Brandon in Palau

Kathy in Palau

Brandon and Kathy


Brandon in Truk

Brandon in Truk

Truk - the world's top wreck dives

Palau - sharks, the rock islands, and Jellyfish Lake

Kathy's Impressions of Palau

Yap - manta rays and stone money

Micronesia - Truk, Palau and Yap - April, May 2006

Three New and Different Places to Dive

On April 22 we left Houston for what would be our longest dive trip ever. We would visit three different islands (states) in Micronesia - Truk (now Chuuk), Palau and Yap. There are a few pictures and a brief description of each place below on this page. To see the (somewhat lengthy) details of each visit, follow the links on the left. At the end of this page are Kathy's impressions of the trip.

But before describing the islands, lets look at where they are and how long it takes to get there. On the map below, the three red dots below Guam are (from right to left) Truk, Yap and Palau.

Pacific Ocean Map

These islands are 8 or 9 time zones west of Houston and it takes a long time to get there! Here is the schedule:
Local Time Houston Time
Get Up 6:00 am 6:00 am
At IAH 7:30 am 7:30 am
Take Off 9:30 am 9:30 am
Arrive HNL 1:00 pm 6:00 pm
Depart HNL 2:30 pm 7:30 pm
Arrive Guam 5:30 pm +1 2:30 am
Depart Guam 7:30 pm +1 4:30 am
Arrive Truk 9:30 pm +1 6:30 am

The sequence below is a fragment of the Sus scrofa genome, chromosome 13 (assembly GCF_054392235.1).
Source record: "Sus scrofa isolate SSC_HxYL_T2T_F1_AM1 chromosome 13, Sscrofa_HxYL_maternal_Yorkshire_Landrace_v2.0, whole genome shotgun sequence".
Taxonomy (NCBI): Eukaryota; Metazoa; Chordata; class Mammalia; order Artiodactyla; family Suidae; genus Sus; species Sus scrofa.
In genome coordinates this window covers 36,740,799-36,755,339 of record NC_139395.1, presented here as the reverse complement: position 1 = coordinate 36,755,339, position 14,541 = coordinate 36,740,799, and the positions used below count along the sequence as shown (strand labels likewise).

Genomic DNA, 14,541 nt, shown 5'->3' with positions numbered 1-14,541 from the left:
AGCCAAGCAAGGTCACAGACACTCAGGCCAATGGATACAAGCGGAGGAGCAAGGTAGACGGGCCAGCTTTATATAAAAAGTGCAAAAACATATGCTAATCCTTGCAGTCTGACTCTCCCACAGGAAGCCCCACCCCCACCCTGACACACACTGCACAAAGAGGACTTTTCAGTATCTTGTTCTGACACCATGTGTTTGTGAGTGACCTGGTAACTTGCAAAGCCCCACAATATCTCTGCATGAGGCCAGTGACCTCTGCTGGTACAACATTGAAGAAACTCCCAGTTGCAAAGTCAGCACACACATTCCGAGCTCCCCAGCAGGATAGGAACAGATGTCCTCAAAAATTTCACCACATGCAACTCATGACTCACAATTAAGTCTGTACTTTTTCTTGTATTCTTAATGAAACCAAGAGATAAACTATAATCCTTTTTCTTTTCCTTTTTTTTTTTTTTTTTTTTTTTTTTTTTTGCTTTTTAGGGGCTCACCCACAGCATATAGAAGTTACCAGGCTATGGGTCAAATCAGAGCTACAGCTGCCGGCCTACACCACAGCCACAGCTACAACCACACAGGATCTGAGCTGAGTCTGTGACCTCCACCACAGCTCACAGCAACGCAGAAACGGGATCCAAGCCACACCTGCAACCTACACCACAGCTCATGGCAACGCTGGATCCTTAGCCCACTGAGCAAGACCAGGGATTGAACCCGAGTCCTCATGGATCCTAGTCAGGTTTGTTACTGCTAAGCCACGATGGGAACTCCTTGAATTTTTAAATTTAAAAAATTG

To Bed 11:30 pm +1 8:30 am

So it's over 26 hours!! But I think that it is worth the trip to get to visit these places.

Truk Lagoon - Over 50 Wrecks

Many divers come to Truk to see the Japanese fleet that was sunk by an American air raid on February 17, 1942. The wrecks are interesting and many contain tanks, planes, ammunition, torpedoes, etc. But I am more interested in the soft corals that have encrusted the wrecks.

Soft coral on wreck

Kathy examining a gun

Growth encrusting a davit

Palau - Great Diving, Wonderful Scenery and Jellyfish Lake

Palau has some great dives, many with clownfish and lionfish, and many with strong currents at the edge of the ocean where large schools of fish (including sharks) congregate. But it also has some great top side scenery in the "Rock Islands" and a unique experience snorkeling in Jellyfish Lake.

Clownfish in Palau

Kathy and Brandon in the Rock Islands

In Jellyfish Lake

Yap - Manta Rays and Stone Money

Most divers go to Yap because you are almost guaranteed to be able to dive with manta rays. But Yap has other interesting diving as well as having stone money and some pre-missionary culture. (Modesty requires women to cover their thighs, but going topless is OK.)

Manta ray in Yap

Lionfish in Yap

Weaving baskets in a village

Kathy's Impressions

There are a few times in everyone’s life that they say “why me”? Oftentimes it is because of the inevitability of the problems that come up in our daily lives. But then there are those times when you feel so lucky to be the person to be experiencing something so magical and wonderful at this very moment. That was the feeling I had many times during my first visit to Palau.